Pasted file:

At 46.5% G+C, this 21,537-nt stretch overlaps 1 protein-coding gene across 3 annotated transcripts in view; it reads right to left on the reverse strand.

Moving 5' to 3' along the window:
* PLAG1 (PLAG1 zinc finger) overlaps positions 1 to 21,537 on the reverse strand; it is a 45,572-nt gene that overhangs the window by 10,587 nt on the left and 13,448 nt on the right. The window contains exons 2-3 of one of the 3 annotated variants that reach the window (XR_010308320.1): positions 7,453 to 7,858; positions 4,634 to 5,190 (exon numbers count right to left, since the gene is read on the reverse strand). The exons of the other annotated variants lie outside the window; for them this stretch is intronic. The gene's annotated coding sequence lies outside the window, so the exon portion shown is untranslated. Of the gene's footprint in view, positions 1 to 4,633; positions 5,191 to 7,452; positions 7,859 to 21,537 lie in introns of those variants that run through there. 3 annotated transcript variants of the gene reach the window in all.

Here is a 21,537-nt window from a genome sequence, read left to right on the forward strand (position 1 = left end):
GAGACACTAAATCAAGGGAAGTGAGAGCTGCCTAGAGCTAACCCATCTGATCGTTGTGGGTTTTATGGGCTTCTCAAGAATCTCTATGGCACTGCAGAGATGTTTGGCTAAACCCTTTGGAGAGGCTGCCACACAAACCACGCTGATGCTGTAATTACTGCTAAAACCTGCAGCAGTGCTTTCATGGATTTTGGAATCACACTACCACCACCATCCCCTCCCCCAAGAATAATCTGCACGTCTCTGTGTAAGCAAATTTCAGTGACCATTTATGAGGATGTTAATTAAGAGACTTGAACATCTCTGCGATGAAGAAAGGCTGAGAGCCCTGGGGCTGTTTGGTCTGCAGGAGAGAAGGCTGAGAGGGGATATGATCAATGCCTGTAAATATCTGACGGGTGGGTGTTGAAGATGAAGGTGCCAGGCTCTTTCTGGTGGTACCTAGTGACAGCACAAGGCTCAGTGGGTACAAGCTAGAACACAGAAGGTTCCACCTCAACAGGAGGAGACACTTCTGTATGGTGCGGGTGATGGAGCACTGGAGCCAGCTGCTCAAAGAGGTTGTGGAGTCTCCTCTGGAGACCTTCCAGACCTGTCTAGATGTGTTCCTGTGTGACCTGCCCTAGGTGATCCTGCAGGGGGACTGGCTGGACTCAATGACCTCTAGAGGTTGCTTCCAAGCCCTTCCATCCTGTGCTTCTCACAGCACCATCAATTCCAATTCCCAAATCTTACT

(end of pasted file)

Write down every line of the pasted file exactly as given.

At 46.5% G+C, this 21,537-nt stretch overlaps 1 protein-coding gene across 3 annotated transcripts in view; it reads right to left on the reverse strand.

Moving 5' to 3' along the window:
* PLAG1 (PLAG1 zinc finger) overlaps positions 1 to 21,537 on the reverse strand; it is a 45,572-nt gene that overhangs the window by 10,587 nt on the left and 13,448 nt on the right. The window contains exons 2-3 of one of the 3 annotated variants that reach the window (XR_010308320.1): positions 7,453 to 7,858; positions 4,634 to 5,190 (exon numbers count right to left, since the gene is read on the reverse strand). The exons of the other annotated variants lie outside the window; for them this stretch is intronic. The gene's annotated coding sequence lies outside the window, so the exon portion shown is untranslated. Of the gene's footprint in view, positions 1 to 4,633; positions 5,191 to 7,452; positions 7,859 to 21,537 lie in introns of those variants that run through there. 3 annotated transcript variants of the gene reach the window in all.

Here is a 21,537-nt window from a genome sequence, read left to right on the forward strand (position 1 = left end):
GAGACACTAAATCAAGGGAAGTGAGAGCTGCCTAGAGCTAACCCATCTGATCGTTGTGGGTTTTATGGGCTTCTCAAGAATCTCTATGGCACTGCAGAGATGTTTGGCTAAACCCTTTGGAGAGGCTGCCACACAAACCACGCTGATGCTGTAATTACTGCTAAAACCTGCAGCAGTGCTTTCATGGATTTTGGAATCACACTACCACCACCATCCCCTCCCCCAAGAATAATCTGCACGTCTCTGTGTAAGCAAATTTCAGTGACCATTTATGAGGATGTTAATTAAGAGACTTGAACATCTCTGCGATGAAGAAAGGCTGAGAGCCCTGGGGCTGTTTGGTCTGCAGGAGAGAAGGCTGAGAGGGGATATGATCAATGCCTGTAAATATCTGACGGGTGGGTGTTGAAGATGAAGGTGCCAGGCTCTTTCTGGTGGTACCTAGTGACAGCACAAGGCTCAGTGGGTACAAGCTAGAACACAGAAGGTTCCACCTCAACAGGAGGAGACACTTCTGTATGGTGCGGGTGATGGAGCACTGGAGCCAGCTGCTCAAAGAGGTTGTGGAGTCTCCTCTGGAGACCTTCCAGACCTGTCTAGATGTGTTCCTGTGTGACCTGCCCTAGGTGATCCTGCAGGGGGACTGGCTGGACTCAATGACCTCTAGAGGTTGCTTCCAAGCCCTTCCATCCTGTGCTTCTCACAGCACCATCAATTCCAATTCCCAAATCTTACT